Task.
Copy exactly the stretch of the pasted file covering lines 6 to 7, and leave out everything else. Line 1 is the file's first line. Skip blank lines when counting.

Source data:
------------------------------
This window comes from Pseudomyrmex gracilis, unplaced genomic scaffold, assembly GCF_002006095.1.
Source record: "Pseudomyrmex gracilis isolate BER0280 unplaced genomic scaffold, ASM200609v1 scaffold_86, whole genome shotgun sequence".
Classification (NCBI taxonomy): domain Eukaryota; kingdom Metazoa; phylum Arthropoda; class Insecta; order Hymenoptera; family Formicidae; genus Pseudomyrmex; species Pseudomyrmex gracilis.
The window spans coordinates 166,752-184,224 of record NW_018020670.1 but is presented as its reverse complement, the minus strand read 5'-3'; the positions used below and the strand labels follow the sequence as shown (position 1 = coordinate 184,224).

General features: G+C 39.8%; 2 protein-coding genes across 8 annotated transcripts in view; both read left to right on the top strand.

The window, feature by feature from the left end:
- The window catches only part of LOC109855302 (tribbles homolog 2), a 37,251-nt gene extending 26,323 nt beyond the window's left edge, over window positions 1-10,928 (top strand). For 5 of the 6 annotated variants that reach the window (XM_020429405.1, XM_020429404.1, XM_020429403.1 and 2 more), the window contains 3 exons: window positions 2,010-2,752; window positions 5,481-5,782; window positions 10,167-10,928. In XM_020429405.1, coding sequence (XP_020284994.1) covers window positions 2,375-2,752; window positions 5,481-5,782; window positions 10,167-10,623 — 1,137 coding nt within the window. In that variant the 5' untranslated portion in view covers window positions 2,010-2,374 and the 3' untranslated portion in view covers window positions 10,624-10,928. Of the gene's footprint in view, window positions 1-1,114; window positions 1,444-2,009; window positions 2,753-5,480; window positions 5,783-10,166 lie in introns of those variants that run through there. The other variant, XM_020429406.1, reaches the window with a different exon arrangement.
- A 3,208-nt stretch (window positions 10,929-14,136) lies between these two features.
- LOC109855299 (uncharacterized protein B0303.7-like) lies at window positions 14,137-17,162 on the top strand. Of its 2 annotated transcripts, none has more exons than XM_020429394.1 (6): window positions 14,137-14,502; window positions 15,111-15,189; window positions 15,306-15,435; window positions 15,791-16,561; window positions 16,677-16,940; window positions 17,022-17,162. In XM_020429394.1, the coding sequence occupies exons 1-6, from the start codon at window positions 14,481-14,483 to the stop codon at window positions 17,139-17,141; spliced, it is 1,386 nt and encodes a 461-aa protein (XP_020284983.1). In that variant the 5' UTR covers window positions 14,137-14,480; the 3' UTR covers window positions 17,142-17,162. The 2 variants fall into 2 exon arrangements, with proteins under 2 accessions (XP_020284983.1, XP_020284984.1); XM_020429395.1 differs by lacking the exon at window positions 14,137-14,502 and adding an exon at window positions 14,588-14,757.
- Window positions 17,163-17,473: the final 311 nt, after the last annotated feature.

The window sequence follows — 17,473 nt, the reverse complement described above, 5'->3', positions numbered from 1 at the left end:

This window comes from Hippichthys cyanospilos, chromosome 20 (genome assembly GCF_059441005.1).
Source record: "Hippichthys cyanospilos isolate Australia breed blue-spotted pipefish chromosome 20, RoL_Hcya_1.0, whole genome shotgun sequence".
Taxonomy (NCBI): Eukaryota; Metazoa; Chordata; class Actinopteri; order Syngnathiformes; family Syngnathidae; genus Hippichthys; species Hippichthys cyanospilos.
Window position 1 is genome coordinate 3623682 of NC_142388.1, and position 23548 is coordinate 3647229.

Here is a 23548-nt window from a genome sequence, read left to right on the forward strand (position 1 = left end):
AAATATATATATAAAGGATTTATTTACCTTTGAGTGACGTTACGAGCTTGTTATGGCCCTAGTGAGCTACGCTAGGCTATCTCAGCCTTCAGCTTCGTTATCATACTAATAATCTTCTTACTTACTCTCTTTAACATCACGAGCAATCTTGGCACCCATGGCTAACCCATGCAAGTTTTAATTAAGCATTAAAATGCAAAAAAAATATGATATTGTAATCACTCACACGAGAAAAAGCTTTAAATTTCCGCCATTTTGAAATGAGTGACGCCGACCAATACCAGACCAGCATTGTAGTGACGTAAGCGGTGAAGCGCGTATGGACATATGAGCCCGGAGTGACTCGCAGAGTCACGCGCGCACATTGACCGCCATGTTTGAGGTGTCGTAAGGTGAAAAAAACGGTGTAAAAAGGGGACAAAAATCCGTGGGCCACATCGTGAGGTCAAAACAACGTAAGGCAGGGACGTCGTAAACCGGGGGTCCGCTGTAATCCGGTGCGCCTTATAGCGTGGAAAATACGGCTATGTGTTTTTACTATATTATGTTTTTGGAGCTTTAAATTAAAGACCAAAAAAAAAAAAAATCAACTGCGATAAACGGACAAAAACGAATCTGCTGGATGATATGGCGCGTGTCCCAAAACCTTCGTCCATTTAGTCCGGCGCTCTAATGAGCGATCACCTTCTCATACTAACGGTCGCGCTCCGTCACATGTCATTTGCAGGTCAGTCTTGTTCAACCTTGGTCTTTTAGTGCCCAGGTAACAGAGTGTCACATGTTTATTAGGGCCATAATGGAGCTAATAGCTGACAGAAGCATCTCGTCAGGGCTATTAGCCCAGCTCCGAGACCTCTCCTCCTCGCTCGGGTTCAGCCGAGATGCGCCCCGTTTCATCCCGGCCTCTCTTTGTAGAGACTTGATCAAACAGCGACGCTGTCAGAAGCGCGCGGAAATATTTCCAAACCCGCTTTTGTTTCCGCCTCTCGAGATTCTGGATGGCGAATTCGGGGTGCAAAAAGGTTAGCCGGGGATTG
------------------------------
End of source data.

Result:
The window, feature by feature from the left end:
- The window catches only part of LOC109855302 (tribbles homolog 2), a 37,251-nt gene extending 26,323 nt beyond the window's left edge, over window positions 1-10,928 (top strand). For 5 of the 6 annotated variants that reach the window (XM_020429405.1, XM_020429404.1, XM_020429403.1 and 2 more), the window contains 3 exons: window positions 2,010-2,752; window positions 5,481-5,782; window positions 10,167-10,928. In XM_020429405.1, coding sequence (XP_020284994.1) covers window positions 2,375-2,752; window positions 5,481-5,782; window positions 10,167-10,623 — 1,137 coding nt within the window. In that variant the 5' untranslated portion in view covers window positions 2,010-2,374 and the 3' untranslated portion in view covers window positions 10,624-10,928. Of the gene's footprint in view, window positions 1-1,114; window positions 1,444-2,009; window positions 2,753-5,480; window positions 5,783-10,166 lie in introns of those variants that run through there. The other variant, XM_020429406.1, reaches the window with a different exon arrangement.